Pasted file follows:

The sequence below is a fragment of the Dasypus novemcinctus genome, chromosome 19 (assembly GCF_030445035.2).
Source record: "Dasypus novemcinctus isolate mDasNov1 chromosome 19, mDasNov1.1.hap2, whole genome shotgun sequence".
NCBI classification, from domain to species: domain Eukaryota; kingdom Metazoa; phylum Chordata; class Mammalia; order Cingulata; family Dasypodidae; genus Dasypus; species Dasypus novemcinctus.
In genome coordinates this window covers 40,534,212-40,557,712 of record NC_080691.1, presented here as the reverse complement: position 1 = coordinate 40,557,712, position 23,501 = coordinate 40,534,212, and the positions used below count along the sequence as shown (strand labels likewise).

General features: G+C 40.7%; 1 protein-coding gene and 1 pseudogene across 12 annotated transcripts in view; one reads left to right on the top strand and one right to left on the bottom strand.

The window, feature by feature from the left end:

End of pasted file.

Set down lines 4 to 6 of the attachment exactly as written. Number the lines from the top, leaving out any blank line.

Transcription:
In genome coordinates this window covers 40,534,212-40,557,712 of record NC_080691.1, presented here as the reverse complement: position 1 = coordinate 40,557,712, position 23,501 = coordinate 40,534,212, and the positions used below count along the sequence as shown (strand labels likewise).

General features: G+C 40.7%; 1 protein-coding gene and 1 pseudogene across 12 annotated transcripts in view; one reads left to right on the top strand and one right to left on the bottom strand.

The window, feature by feature from the left end: